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Lutfur Rahman horrified at controversial Brick Lane development plans

Lutfur Rahman Brick Lane
Lutfur Rahman Brick Lane
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By Lutfur Rahman

Running from Whitechapel Road to Shoreditch, Brick Lane’s rich history can be read from every corner of its mile-long stretch. It has existed since the 15th Century, and has welcomed many different cultures over the centuries.

It forms the beating heart of Spitalfields, in London’s old East End. Long, winding, and narrow – a walk down it reveals the hallmarks of every community to have called it home: From beautiful Huguenot architecture, to famous beigel shops, to iconic and award winning curry houses. Brick Lane Mosque was once a Huguenot church, then a synagogue, before finally coming to serve its present purpose. Long a centre of refuge and migration, the East End and its buildings adapt to reflect the needs of its residents, whether those needs are spiritual, cultural, or commercial.

So when I heard Tower Hamlets council have approved proposals to ‘develop’ the site of the historic Truman Brewery (Brick Lane’s iconic midway point) into corporate offices – complete with a shopping mall, gym and modern buildings that have no feel for the neighbourhood’s wider character – I was horrified. Our Labour councillors, supposedly on the side of working people, would appear to have sold out those they claim to represent.

Labour councillor Kevin Brady, who sits on the planning committee, has since claimed that his role is limited to assessing whether development proposals comply with council policy or not, and that as a result his hands were tied, with ‘no grounds for refusal’. The fact that one of his Labour colleagues voted against the proposals underscores the hollowness of this claim. For the hands of local officials to be tied in such a critical local decision begs the question – why did we elect you?

When I was mayor, there were always tough decisions to be made. Balancing the need for new homes and solving overcrowding while preserving existing communities and the historic character of areas, dealing with single-minded developers, and so on. The outcome of such processes won’t please everyone. But that’s not what’s happened here. If a proposed development is set to disfigure its immediate surroundings while offering little more than a few retail outlets, it’s usually not worth it. And if the overwhelming majority of local people tell you something is wrong, they are usually right. Listening goes a long way in politics, and if the clique running Tower Hamlets listened, they would learn that.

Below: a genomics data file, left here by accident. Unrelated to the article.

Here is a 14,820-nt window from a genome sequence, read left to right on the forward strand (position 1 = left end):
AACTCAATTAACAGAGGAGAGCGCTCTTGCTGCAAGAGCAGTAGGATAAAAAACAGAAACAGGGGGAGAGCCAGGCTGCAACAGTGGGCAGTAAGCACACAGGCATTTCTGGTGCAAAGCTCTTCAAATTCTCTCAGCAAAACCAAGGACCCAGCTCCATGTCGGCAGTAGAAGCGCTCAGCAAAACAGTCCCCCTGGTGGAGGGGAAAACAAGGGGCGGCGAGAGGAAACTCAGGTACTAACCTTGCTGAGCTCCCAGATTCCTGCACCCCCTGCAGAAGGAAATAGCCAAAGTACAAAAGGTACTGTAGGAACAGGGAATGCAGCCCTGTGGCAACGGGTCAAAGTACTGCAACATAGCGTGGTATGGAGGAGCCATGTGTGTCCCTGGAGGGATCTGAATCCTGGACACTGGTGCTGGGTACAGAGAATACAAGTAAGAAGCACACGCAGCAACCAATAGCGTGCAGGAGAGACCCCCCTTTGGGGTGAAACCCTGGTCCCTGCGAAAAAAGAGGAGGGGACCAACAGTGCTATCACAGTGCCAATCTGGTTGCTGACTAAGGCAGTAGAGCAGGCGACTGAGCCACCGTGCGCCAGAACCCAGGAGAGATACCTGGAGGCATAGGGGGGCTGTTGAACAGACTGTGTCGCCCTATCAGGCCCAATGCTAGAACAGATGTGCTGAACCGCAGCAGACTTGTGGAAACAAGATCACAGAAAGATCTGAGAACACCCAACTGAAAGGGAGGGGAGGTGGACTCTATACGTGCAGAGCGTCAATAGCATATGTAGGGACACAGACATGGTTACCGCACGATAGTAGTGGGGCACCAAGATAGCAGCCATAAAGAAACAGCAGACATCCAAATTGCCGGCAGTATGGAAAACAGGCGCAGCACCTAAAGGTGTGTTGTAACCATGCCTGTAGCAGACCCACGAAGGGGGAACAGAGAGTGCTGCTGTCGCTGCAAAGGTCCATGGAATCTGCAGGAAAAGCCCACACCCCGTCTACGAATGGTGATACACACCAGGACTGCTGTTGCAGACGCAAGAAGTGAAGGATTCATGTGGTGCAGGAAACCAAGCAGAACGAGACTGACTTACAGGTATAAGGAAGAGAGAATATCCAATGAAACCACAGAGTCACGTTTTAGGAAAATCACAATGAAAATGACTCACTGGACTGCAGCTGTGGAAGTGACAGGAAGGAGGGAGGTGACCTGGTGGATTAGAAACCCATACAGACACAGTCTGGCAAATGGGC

The proposal laughably claims the development will improve the attractiveness of the area. It will ‘enhance’ the character and appearance of our beloved Brick Lane. It also claims it will provide ‘affordable workspaces’, and local employment. It ignores the economic disruption dealt to the tourism that Brick Lane generates, as people come from far and wide in search of an authentic piece of old London. If they were looking for Westfield, they’d stay on the Central line a few stops to Stratford.

Thousands of locals, including me, have opposed these plans. There were, in fact, over seven thousand letters of objection, in contrast with fewer than 100 letters of approval.

By building this corporate plaza, it will devastate a community already hard-hit by Covid-19. Rent will be driven up, and the many unique businesses that define Brick Lane will be priced-out. Beyond this, the lives of people on the surrounding estates – such as Chicksand Estate, Holland Estate, and even Petticoat Lane Market – risk being thrown into turmoil. Working class Bangladeshi families risk being driven out of their homes, as the thriving community they inhabit comes under pressure from wealthy developers. We have warned the Council of this repeatedly, but our warnings have fallen on deaf ears.

Unfortunately, Brick Lane is just the latest piece of historic London earmarked and sold-off in the interest of the wealthy and powerful. Places like Camden Market and Brixton have experienced turbo-charged gentrification, driving people out of their homes and communities as rents and the costs of living skyrocket.

We, as a community, will not give in. We will not allow our beloved Brick Lane to become a plaything of the rich and powerful, disfigured and denuded for the profits of big commercial developers. Our homes, our small businesses, our places of meeting and socialising, our places of worship – they amount to much more than that. They amount to a community, and one whose heritage we will protect at all costs for generations to come.

Lutfur Rahman was the first directly elected Mayor of Tower Hamlets

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